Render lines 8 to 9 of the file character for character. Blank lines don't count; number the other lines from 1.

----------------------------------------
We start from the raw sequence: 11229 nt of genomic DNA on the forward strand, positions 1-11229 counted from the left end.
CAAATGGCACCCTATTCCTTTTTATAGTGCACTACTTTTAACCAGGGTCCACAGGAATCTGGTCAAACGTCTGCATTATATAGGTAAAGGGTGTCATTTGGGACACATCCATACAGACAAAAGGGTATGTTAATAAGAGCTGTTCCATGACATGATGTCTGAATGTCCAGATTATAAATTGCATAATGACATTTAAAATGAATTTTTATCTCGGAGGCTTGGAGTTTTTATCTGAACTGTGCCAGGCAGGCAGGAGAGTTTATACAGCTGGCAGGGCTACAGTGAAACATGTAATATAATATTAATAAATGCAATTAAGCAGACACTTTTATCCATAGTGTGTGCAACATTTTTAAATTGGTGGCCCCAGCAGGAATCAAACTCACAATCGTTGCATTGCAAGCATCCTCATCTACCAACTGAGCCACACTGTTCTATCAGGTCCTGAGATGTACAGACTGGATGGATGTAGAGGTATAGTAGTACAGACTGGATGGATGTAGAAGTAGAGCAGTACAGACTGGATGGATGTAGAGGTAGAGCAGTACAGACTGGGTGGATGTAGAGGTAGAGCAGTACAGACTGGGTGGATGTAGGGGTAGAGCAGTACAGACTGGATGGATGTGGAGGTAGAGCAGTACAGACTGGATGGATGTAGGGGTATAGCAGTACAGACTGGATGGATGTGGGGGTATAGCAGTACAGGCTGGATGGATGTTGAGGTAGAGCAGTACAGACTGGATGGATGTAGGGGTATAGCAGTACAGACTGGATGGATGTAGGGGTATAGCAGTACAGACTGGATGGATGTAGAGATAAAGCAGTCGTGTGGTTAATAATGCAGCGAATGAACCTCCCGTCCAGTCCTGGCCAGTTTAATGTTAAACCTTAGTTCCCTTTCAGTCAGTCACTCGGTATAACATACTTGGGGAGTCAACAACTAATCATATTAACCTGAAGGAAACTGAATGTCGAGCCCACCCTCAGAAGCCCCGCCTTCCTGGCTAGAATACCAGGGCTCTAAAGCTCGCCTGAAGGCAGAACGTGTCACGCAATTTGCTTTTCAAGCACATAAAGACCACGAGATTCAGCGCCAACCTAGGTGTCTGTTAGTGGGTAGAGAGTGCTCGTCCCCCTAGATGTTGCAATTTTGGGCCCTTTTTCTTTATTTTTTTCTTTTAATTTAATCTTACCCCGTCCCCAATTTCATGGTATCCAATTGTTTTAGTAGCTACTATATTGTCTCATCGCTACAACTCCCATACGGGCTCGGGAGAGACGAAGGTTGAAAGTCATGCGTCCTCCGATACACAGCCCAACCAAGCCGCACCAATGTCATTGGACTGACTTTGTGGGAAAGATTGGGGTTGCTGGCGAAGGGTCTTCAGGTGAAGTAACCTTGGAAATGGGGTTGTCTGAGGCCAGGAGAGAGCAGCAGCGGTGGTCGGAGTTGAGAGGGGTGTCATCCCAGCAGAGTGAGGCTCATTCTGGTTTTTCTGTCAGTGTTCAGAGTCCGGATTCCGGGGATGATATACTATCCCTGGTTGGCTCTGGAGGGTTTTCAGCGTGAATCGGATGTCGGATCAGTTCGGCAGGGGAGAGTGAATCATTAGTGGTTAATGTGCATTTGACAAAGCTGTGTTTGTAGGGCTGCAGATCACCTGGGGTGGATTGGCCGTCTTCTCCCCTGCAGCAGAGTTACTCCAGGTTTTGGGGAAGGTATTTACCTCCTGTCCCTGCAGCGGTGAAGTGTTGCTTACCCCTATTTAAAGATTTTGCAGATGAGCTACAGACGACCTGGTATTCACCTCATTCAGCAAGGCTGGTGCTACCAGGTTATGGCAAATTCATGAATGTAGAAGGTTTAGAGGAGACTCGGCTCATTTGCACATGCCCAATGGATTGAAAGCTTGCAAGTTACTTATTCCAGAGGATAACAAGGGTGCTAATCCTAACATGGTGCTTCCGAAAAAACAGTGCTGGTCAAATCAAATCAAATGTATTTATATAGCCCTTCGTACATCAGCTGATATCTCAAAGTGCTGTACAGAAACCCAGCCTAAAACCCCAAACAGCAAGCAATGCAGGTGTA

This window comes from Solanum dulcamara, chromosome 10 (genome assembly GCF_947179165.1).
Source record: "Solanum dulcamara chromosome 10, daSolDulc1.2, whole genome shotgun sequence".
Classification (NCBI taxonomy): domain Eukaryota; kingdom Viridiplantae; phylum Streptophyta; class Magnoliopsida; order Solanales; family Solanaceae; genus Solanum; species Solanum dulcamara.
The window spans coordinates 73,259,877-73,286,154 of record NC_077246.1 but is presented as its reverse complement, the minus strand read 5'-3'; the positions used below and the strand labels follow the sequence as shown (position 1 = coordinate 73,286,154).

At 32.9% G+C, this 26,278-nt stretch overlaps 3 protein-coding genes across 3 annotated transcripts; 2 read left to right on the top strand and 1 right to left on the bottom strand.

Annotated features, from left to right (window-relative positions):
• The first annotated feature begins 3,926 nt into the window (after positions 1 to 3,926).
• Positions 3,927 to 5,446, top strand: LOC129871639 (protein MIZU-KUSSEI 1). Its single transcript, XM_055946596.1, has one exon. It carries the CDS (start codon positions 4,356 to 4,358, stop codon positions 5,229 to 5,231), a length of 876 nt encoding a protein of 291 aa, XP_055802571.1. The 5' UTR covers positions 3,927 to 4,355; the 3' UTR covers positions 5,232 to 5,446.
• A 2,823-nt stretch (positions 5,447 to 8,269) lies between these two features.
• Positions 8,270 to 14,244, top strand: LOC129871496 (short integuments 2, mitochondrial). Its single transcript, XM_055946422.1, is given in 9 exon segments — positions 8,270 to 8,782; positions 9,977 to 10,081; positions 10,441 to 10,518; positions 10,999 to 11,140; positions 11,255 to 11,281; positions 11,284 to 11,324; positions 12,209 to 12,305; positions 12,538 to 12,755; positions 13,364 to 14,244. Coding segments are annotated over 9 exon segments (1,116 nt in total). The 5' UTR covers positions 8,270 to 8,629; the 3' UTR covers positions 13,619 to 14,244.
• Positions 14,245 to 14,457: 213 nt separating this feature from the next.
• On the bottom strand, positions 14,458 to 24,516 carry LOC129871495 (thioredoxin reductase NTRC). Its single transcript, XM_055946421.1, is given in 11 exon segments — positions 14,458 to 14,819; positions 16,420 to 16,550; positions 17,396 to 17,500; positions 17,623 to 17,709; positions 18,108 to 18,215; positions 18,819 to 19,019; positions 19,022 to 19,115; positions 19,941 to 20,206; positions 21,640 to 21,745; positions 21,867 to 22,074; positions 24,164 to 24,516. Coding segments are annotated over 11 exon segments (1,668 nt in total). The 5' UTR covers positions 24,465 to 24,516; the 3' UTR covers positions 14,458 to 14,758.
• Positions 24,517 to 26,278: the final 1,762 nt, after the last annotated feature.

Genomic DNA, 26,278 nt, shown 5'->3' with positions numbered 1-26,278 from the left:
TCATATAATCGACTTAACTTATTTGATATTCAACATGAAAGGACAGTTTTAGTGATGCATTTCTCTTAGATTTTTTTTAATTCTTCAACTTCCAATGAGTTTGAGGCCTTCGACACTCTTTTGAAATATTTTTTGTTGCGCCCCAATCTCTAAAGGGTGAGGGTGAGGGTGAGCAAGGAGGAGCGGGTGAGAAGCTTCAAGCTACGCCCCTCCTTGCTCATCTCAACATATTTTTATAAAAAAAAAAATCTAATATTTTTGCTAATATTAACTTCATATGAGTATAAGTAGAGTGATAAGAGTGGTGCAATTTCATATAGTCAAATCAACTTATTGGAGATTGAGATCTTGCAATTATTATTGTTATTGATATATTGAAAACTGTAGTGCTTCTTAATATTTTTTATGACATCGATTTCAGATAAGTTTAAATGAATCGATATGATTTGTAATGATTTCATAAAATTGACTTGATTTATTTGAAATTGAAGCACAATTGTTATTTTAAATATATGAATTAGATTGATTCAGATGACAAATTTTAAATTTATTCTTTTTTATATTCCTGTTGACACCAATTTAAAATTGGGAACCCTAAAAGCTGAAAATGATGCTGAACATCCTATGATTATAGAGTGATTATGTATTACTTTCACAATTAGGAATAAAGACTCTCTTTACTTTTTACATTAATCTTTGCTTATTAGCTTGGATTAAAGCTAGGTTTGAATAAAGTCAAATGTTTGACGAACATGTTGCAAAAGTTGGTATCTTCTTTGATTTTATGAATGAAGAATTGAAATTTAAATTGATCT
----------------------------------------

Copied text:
Annotated features, from left to right (window-relative positions):
• The first annotated feature begins 3,926 nt into the window (after positions 1 to 3,926).